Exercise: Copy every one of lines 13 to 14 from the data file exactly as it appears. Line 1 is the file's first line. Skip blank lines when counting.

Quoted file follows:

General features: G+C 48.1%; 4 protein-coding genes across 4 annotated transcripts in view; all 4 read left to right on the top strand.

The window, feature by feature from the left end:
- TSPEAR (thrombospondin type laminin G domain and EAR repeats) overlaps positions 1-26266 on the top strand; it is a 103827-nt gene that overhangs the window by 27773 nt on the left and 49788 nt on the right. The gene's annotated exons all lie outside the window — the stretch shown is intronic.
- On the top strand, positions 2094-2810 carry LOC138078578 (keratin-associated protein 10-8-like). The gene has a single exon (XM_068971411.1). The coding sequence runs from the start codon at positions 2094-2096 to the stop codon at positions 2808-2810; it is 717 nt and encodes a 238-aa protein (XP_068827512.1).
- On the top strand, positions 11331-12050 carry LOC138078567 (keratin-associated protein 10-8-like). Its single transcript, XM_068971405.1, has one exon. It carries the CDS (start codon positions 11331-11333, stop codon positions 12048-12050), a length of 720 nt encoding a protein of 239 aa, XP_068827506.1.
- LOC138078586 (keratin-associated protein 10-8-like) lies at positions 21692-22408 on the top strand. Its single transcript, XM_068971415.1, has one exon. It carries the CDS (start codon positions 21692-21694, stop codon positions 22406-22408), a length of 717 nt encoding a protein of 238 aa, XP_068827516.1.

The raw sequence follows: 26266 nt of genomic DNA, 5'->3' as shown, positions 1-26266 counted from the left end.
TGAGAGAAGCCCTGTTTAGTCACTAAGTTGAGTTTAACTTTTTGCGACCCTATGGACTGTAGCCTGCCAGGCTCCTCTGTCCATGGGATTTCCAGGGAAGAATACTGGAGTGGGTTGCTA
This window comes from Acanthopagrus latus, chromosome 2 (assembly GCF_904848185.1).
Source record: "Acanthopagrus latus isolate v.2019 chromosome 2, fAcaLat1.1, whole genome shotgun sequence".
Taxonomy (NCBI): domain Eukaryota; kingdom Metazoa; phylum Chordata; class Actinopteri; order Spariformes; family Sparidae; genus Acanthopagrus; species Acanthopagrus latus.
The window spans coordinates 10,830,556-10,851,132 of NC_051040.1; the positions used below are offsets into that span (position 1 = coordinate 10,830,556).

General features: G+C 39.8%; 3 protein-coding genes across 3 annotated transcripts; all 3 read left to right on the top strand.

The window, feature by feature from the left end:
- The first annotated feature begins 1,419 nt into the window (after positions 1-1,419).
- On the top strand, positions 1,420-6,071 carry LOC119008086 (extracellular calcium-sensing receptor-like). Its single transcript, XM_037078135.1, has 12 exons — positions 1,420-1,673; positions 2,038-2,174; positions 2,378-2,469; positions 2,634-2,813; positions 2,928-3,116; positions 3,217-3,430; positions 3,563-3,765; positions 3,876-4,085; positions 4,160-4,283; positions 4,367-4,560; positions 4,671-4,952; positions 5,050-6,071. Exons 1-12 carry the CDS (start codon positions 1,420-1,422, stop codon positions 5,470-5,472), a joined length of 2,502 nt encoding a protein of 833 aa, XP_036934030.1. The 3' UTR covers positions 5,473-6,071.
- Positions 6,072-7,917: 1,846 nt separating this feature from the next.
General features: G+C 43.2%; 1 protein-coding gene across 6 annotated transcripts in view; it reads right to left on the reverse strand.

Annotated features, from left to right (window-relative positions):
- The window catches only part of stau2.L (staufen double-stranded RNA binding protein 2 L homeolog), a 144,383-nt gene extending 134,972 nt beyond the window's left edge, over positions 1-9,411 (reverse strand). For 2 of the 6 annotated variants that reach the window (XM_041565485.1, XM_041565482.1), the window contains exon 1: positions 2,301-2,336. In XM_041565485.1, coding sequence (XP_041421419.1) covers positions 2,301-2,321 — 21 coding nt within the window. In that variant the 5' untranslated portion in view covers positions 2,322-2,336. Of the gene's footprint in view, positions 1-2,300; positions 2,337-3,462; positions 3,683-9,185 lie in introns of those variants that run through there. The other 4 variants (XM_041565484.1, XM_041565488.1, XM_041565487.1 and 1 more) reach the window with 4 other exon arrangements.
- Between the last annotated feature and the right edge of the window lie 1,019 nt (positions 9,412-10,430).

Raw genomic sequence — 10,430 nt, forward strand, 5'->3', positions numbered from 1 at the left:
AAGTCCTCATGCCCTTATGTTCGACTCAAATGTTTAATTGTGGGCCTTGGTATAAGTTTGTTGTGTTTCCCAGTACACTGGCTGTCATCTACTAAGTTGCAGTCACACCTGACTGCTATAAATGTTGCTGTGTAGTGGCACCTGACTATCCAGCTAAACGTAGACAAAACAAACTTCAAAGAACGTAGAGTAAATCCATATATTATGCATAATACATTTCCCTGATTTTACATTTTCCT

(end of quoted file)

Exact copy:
General features: G+C 39.8%; 3 protein-coding genes across 3 annotated transcripts; all 3 read left to right on the top strand.

The window, feature by feature from the left end: